A North Otago driller discovered dead after injecting Ritalin died of a heart attack, a coroner has found.
Victor Coughlin's lifeless body was found lying face down on his bedroom floor by his son Jaidyn Clydesdale, at his Craig St address in Palmerson about 1.30 am on June 13 last year.
Coughlin, 52, was lying next to a syringe he had used to inject methylphenidate, commonly known by its trademark Ritalin. He was also wearing a sock that contained four vials of the drug, three of which were empty.
Clydesdale said his father had begun recreationally injecting Ritalin, a drug commonly prescribed to treat attention attention deficit hyperactivity disorder, about five months previously.
Clydesdale had told his father, who was using the drug illegally, to "do it safely" before Clydesdale went to bed about 11pm. When Clydesdale checked on Coughlin about 1.30am, he found him unresponsive from what appeared to be an overdose.
Coroner David Crerar said the concentrations of Ritalin found in Coughlin's blood were "only slightly more" that those which would have resulted from a prescribed dose.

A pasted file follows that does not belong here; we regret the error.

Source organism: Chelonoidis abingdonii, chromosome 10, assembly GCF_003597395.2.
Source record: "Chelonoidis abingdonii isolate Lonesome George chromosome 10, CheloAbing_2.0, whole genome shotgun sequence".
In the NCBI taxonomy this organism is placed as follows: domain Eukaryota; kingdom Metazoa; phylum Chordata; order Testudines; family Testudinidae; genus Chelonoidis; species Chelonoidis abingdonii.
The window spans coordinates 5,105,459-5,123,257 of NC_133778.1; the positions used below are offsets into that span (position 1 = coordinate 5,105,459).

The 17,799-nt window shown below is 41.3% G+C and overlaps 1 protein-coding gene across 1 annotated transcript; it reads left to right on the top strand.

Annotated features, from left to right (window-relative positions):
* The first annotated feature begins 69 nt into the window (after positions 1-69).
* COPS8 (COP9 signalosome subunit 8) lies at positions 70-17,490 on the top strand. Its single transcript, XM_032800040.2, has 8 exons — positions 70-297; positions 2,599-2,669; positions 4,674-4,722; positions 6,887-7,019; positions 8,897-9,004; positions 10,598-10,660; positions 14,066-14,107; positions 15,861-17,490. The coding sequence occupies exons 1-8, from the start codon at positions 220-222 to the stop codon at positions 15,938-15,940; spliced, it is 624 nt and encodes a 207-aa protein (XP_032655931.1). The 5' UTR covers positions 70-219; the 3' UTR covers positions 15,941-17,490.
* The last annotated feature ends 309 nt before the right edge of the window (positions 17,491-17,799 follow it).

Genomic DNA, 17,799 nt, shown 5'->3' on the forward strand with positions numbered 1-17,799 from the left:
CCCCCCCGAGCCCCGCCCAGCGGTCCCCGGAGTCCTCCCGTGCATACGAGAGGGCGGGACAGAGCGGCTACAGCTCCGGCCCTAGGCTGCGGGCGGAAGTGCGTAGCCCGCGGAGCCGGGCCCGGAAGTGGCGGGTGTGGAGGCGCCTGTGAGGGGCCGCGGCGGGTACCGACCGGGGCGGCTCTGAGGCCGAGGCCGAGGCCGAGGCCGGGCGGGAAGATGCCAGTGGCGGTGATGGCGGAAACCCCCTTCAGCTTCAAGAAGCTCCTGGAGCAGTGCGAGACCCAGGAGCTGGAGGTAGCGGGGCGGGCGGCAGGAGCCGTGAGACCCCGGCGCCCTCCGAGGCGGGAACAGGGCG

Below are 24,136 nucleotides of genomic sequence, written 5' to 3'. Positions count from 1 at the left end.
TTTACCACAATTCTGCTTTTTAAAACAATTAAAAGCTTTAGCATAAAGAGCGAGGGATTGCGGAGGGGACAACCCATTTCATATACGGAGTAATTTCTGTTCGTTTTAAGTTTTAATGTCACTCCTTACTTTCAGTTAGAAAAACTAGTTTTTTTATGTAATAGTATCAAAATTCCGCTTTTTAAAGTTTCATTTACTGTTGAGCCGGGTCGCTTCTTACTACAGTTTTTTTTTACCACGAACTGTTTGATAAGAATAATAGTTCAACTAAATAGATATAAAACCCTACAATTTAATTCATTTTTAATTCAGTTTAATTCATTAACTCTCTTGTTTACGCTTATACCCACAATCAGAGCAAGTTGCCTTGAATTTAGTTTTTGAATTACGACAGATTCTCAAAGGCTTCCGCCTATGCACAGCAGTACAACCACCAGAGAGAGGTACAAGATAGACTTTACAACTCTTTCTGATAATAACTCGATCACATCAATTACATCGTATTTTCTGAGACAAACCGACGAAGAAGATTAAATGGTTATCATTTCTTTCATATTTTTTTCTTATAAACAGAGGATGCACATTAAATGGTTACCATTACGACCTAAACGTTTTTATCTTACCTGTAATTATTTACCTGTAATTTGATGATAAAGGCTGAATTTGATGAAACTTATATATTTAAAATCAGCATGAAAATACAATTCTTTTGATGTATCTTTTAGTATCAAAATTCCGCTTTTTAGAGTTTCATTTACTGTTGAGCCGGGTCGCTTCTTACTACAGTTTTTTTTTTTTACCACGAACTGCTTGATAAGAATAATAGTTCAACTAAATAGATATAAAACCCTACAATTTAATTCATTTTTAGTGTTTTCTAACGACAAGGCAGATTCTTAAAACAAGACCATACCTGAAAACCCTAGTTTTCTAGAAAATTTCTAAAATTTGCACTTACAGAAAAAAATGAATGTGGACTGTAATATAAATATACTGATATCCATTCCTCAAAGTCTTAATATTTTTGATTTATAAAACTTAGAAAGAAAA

This was insufficient to attribute Coughlin's death to an overdose, Crerar said.
Coughlin had risk factors for heart disease. He was a smoker with a family history of the disease and was taking anti-inflammatories for his shoulder, he said.
The Ritalin may have contributed to Coughlin's heart attack, Crerar said.
Crerar wished to "draw to public attention the dangers of acquiring prescription drugs illegally and the self-administration of these drugs".
"Methylphenidate is not intended, in the majority of applications, to be taken intravenously. The effects of the IV introduction of the drug into the blood stream in a recreational scenario cannot be predicted," he said.
"The quantity and quality of does of drugs acquired illegally cannot be measured or guaranteed.
"The public is warned that all prescription drugs ought to be taken strictly in accordance with the prescription and that drugs obtained illegally ought not to be used."
- The Press
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